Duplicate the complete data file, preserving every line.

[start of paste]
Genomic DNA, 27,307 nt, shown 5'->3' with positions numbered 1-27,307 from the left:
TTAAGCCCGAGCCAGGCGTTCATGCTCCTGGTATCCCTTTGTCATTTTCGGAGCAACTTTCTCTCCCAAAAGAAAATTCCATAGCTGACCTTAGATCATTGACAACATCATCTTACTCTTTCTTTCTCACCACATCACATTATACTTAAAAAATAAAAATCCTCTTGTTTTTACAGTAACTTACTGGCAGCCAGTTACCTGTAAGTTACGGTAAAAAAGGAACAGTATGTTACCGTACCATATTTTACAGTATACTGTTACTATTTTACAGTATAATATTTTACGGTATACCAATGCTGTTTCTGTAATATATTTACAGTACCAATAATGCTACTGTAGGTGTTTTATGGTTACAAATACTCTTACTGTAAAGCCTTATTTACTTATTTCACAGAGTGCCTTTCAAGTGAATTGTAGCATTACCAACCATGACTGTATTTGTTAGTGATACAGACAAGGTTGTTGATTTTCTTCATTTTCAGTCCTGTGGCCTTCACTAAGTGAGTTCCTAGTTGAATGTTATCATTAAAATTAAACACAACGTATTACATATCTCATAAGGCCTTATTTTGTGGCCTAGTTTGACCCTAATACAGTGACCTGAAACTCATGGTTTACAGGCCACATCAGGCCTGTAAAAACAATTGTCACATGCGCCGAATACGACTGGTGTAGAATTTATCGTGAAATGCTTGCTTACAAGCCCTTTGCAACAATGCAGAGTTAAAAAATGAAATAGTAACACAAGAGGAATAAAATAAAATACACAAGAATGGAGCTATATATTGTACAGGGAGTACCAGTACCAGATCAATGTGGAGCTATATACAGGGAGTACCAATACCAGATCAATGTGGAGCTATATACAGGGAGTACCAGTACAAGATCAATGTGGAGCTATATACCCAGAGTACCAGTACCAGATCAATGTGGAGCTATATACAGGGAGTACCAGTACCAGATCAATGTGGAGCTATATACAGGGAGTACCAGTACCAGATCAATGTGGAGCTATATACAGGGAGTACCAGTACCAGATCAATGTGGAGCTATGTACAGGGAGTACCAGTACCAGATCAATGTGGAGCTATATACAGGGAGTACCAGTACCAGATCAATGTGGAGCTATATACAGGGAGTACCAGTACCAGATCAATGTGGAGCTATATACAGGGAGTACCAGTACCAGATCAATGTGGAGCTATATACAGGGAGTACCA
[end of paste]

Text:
Genomic DNA, 27,307 nt, shown 5'->3' with positions numbered 1-27,307 from the left:
TTAAGCCCGAGCCAGGCGTTCATGCTCCTGGTATCCCTTTGTCATTTTCGGAGCAACTTTCTCTCCCAAAAGAAAATTCCATAGCTGACCTTAGATCATTGACAACATCATCTTACTCTTTCTTTCTCACCACATCACATTATACTTAAAAAATAAAAATCCTCTTGTTTTTACAGTAACTTACTGGCAGCCAGTTACCTGTAAGTTACGGTAAAAAAGGAACAGTATGTTACCGTACCATATTTTACAGTATACTGTTACTATTTTACAGTATAATATTTTACGGTATACCAATGCTGTTTCTGTAATATATTTACAGTACCAATAATGCTACTGTAGGTGTTTTATGGTTACAAATACTCTTACTGTAAAGCCTTATTTACTTATTTCACAGAGTGCCTTTCAAGTGAATTGTAGCATTACCAACCATGACTGTATTTGTTAGTGATACAGACAAGGTTGTTGATTTTCTTCATTTTCAGTCCTGTGGCCTTCACTAAGTGAGTTCCTAGTTGAATGTTATCATTAAAATTAAACACAACGTATTACATATCTCATAAGGCCTTATTTTGTGGCCTAGTTTGACCCTAATACAGTGACCTGAAACTCATGGTTTACAGGCCACATCAGGCCTGTAAAAACAATTGTCACATGCGCCGAATACGACTGGTGTAGAATTTATCGTGAAATGCTTGCTTACAAGCCCTTTGCAACAATGCAGAGTTAAAAAATGAAATAGTAACACAAGAGGAATAAAATAAAATACACAAGAATGGAGCTATATATTGTACAGGGAGTACCAGTACCAGATCAATGTGGAGCTATATACAGGGAGTACCAATACCAGATCAATGTGGAGCTATATACAGGGAGTACCAGTACAAGATCAATGTGGAGCTATATACCCAGAGTACCAGTACCAGATCAATGTGGAGCTATATACAGGGAGTACCAGTACCAGATCAATGTGGAGCTATATACAGGGAGTACCAGTACCAGATCAATGTGGAGCTATATACAGGGAGTACCAGTACCAGATCAATGTGGAGCTATGTACAGGGAGTACCAGTACCAGATCAATGTGGAGCTATATACAGGGAGTACCAGTACCAGATCAATGTGGAGCTATATACAGGGAGTACCAGTACCAGATCAATGTGGAGCTATATACAGGGAGTACCAGTACCAGATCAATGTGGAGCTATATACAGGGAGTACCA